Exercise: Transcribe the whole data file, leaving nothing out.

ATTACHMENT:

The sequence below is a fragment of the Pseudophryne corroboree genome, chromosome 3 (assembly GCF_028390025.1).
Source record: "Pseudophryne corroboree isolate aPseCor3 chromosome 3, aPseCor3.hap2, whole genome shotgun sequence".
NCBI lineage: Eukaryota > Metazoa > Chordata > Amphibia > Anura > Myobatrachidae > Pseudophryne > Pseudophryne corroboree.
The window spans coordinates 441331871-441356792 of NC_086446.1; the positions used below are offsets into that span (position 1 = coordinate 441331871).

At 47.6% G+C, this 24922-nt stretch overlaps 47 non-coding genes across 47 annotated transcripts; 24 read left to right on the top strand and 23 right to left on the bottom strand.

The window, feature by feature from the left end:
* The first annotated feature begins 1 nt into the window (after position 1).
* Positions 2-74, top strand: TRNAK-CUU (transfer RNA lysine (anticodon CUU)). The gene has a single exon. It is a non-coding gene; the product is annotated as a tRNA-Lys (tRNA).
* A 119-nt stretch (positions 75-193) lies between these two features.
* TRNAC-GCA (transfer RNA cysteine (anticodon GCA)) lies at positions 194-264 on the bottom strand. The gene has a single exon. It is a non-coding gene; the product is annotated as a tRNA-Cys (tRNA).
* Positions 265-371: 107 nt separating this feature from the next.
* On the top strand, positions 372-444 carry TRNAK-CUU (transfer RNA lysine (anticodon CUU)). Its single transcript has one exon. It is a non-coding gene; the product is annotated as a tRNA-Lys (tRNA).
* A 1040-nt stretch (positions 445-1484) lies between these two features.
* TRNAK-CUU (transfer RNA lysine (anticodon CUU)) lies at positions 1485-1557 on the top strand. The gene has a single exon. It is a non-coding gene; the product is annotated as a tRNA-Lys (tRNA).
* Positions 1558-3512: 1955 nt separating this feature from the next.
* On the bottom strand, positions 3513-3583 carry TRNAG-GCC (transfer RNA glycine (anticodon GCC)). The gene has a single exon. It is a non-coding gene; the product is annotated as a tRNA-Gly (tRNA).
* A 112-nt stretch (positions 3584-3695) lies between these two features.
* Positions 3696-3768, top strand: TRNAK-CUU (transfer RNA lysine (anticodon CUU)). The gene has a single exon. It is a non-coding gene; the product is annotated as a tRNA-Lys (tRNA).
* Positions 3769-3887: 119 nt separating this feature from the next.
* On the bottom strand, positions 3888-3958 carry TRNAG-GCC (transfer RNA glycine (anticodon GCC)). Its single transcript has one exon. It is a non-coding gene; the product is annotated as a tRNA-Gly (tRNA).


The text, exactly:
The sequence below is a fragment of the Pseudophryne corroboree genome, chromosome 3 (assembly GCF_028390025.1).
Source record: "Pseudophryne corroboree isolate aPseCor3 chromosome 3, aPseCor3.hap2, whole genome shotgun sequence".
NCBI lineage: Eukaryota > Metazoa > Chordata > Amphibia > Anura > Myobatrachidae > Pseudophryne > Pseudophryne corroboree.
The window spans coordinates 441331871-441356792 of NC_086446.1; the positions used below are offsets into that span (position 1 = coordinate 441331871).

At 47.6% G+C, this 24922-nt stretch overlaps 47 non-coding genes across 47 annotated transcripts; 24 read left to right on the top strand and 23 right to left on the bottom strand.

The window, feature by feature from the left end:
* The first annotated feature begins 1 nt into the window (after position 1).
* Positions 2-74, top strand: TRNAK-CUU (transfer RNA lysine (anticodon CUU)). The gene has a single exon. It is a non-coding gene; the product is annotated as a tRNA-Lys (tRNA).
* A 119-nt stretch (positions 75-193) lies between these two features.
* TRNAC-GCA (transfer RNA cysteine (anticodon GCA)) lies at positions 194-264 on the bottom strand. The gene has a single exon. It is a non-coding gene; the product is annotated as a tRNA-Cys (tRNA).
* Positions 265-371: 107 nt separating this feature from the next.
* On the top strand, positions 372-444 carry TRNAK-CUU (transfer RNA lysine (anticodon CUU)). Its single transcript has one exon. It is a non-coding gene; the product is annotated as a tRNA-Lys (tRNA).
* A 1040-nt stretch (positions 445-1484) lies between these two features.
* TRNAK-CUU (transfer RNA lysine (anticodon CUU)) lies at positions 1485-1557 on the top strand. The gene has a single exon. It is a non-coding gene; the product is annotated as a tRNA-Lys (tRNA).
* Positions 1558-3512: 1955 nt separating this feature from the next.
* On the bottom strand, positions 3513-3583 carry TRNAG-GCC (transfer RNA glycine (anticodon GCC)). The gene has a single exon. It is a non-coding gene; the product is annotated as a tRNA-Gly (tRNA).
* A 112-nt stretch (positions 3584-3695) lies between these two features.
* Positions 3696-3768, top strand: TRNAK-CUU (transfer RNA lysine (anticodon CUU)). The gene has a single exon. It is a non-coding gene; the product is annotated as a tRNA-Lys (tRNA).
* Positions 3769-3887: 119 nt separating this feature from the next.
* On the bottom strand, positions 3888-3958 carry TRNAG-GCC (transfer RNA glycine (anticodon GCC)). Its single transcript has one exon. It is a non-coding gene; the product is annotated as a tRNA-Gly (tRNA).